Sedlik proposed a “hypothetical-license damages[8] ” position based on the amount a willing buyer would have reasonably been required to pay a willing seller at the time of infringement for the actual use made by the infringer of the plaintiff’s work. He did not seek specific damages and did not present a damages expert.  

After a two-hour deliberation, the jury found that fair use protected the social media posts of the tattoo and that the tattoo was not substantially similar to the Sedlik’s portrait. On January 30, 2024, Judge Fischer entered[9] judgment that a jury rendered a verdict in favor of Kat Von D, ordered that Sedlik take nothing, dismissed the action on the merits with prejudice, and granted the defendants’ recovery of the “cost of suit” under 28 U.S.C. § 1920, which largely includes filing fees.


While many tattoo parlors, artists, and customers with ink on their skin are relieved over the legality and safety of their pieces, ongoing considerations remain for the intersection of copyright law and tattoos.

First, the jury decided this case on “substantial similarity,” finding that the tattoo was not substantially similar to the portrait, measured[10] by the total concept and feel of the works and a particular combination, selection, or arrangement. Without a written opinion, litigators are limited as to understanding how the works were different or what arguments were successful. Nevertheless, one can imagine cases where a tattoo is substantially similar to a photograph or even an iconic font.

Second, most tattoos are inked for a fee, unlike in this case, which benefits both the artist and the tattoo parlor. This could implicate the first fair use factor, which asks about the “commercial nature” of using another’s work. This is the strongest defense in copyright law, so artists typically plead it and structure their case around the factors.  

Third, while Kat Von D is the sole owner and/or majority owner of High Voltage Tattoo, Inc., which was sued in this case, other tattoo parlors may have several owners or arrangements with artists as independent contractors. These business arrangements have practical implications on tattoo fees, as well as downstream considerations of damages in an infringement case where they are pled. Sedlik used a hypothetical license fee model, but future copyright owners and litigators may choose more concrete actual damages, including the cost of the tattoo, revenue generated from the tattoo (where the facts support it), or statutory damages.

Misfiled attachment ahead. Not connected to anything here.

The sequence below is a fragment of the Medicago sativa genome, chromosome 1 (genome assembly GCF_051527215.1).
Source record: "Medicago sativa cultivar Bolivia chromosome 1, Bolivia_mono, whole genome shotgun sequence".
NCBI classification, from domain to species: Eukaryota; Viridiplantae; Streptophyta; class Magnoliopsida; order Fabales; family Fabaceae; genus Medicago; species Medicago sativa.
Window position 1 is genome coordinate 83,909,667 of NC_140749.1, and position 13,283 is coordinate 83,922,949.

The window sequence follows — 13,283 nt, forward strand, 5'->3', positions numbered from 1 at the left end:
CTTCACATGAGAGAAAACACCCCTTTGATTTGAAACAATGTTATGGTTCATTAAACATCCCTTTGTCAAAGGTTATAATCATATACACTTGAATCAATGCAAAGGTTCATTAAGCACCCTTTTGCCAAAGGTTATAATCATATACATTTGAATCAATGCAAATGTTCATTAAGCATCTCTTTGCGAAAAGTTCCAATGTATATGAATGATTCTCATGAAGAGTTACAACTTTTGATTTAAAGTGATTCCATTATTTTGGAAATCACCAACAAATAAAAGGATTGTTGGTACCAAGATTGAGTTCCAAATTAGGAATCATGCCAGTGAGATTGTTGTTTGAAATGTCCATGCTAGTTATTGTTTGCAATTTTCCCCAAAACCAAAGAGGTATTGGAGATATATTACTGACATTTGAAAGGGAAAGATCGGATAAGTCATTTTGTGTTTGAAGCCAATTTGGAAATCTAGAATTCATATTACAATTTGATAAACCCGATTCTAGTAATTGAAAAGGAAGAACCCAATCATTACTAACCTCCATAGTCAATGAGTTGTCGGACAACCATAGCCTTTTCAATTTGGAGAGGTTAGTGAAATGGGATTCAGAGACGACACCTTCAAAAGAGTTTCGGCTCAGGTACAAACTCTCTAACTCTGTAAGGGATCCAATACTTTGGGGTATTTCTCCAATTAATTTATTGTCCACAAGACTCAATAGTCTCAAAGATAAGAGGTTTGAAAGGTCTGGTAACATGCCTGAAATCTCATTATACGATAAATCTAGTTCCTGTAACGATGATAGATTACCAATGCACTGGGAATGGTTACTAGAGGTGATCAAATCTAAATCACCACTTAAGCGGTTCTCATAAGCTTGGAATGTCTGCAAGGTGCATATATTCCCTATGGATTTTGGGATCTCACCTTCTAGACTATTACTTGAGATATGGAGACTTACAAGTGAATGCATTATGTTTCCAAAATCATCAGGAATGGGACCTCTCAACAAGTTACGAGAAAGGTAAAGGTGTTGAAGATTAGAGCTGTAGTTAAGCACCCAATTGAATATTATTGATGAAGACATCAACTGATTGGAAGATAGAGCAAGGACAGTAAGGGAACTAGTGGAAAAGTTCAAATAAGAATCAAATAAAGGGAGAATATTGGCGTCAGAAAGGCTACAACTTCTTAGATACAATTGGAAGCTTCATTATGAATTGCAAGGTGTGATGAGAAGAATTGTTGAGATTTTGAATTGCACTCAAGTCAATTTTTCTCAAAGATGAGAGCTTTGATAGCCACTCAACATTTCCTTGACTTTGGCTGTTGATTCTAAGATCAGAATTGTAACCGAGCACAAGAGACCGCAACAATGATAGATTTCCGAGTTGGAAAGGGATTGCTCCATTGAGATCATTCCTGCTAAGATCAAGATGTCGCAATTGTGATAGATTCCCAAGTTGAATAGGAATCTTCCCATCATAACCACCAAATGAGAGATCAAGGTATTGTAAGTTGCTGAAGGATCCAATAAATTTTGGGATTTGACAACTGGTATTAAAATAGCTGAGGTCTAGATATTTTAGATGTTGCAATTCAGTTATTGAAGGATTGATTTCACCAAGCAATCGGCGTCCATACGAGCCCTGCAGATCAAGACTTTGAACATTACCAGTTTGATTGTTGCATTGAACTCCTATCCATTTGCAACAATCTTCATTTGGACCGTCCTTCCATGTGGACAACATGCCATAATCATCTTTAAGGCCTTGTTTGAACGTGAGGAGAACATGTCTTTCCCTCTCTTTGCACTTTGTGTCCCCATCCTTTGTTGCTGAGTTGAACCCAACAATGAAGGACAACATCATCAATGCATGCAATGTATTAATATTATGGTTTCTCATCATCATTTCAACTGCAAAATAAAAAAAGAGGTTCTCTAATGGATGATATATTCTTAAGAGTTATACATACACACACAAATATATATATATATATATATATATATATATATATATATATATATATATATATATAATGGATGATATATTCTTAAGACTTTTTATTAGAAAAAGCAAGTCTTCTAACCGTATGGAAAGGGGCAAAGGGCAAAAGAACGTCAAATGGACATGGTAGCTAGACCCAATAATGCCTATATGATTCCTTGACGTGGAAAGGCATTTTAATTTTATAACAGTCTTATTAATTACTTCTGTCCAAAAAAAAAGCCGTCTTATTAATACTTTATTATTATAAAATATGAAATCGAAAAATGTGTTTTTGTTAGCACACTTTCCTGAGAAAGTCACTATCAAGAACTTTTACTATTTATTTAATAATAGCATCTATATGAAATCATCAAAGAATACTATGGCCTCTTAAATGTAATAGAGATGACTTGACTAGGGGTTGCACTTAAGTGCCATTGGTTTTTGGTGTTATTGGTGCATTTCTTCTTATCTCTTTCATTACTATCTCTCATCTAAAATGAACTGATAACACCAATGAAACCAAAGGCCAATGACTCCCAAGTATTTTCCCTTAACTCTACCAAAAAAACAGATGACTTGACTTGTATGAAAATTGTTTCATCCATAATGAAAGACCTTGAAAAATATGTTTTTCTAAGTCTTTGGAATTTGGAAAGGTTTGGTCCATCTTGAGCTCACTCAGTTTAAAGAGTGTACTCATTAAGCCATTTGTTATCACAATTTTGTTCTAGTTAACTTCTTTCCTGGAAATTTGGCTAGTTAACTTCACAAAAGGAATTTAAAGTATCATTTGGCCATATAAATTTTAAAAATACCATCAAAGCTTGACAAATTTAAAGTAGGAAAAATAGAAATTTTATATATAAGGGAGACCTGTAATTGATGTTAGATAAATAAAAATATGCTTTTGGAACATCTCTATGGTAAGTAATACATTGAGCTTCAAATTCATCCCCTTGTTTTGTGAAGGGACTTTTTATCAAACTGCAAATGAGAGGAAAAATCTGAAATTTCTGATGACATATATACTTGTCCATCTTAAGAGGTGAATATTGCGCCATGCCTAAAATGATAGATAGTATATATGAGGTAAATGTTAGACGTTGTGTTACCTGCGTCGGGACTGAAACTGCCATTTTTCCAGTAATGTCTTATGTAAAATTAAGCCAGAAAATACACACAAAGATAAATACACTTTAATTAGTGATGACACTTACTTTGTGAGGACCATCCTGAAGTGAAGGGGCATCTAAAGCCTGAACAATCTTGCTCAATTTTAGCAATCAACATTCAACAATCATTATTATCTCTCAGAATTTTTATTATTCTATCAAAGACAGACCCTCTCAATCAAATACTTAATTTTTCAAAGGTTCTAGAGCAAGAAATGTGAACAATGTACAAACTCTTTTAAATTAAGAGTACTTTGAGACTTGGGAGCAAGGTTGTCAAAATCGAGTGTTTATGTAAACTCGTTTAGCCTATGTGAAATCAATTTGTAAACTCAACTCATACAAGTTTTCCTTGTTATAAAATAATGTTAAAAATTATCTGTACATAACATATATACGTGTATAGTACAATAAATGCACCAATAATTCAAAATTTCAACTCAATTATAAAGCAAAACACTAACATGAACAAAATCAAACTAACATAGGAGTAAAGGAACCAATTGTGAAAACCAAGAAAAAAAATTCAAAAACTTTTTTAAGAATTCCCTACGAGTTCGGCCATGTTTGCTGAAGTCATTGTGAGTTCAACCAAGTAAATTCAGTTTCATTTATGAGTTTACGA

Finally, these issues could be revisited if Sedlik seeks an appeal or files a motion to set aside the judgment.


[1] Craig Clough, Kat Von D’s Miles Davis Tattoo Didn’t Infringe Photo, Jury Says, Law360 (Jan. 26, 2024).

[2] Defendants’ Amended Memorandum of Contentions of Fact and Law, Sedlik v. Drachenberg, ECF. No. 156, Case No. 2:21-cv-01102 (C.D. Cal. 2023).

[3] Complaint, Sedlik v. Drachenberg, ECF. No. 1, Case No. 2:21-cv-01102 (C.D. Cal. 2021).

[4] Sedlik v. Drachenberg, Order Granting in Part and Denying in Part Motion to Exclude, 2022 WL 17886029, at *2-4 (C.D. Cal. June 27, 2022).

[5] Clough, 'Nobody' Gets Photo Licenses For Tattoos, Kat Von D Testifies, Law360 (Jan. 24, 2024). 

[6] Craig Clough, Will Kat Von D Trial Have A 'Blurred Lines' Impact On Tattoos?, Law360 (Jan. 25, 2024).

[7] Defendants’ Amended Memorandum of Contentions of Fact and Law, Sedlik v. Drachenberg, ECF. No. 156, Case No. 2:21-cv-01102 at 10 (C.D. Cal. 2023).

[8] Sedlik v. Drachenberg, Plaintiff’s Resp. and Obj. to Defendants. Trial Brief at 2-3 (C.D. Cal. Jan. 23, 2024).

[9] Judgment, Sedlik v. Drachenberg, ECF. No. 224, Case No. 2:21-cv-01102 (C.D. Cal. 2024).

[10] Jury Instructions, Sedlik v. Drachenberg, ECF. No. 219, Case No. 2:21-cv-01102 (C.D. Cal. 2024).

© 2024 Perkins Coie LLP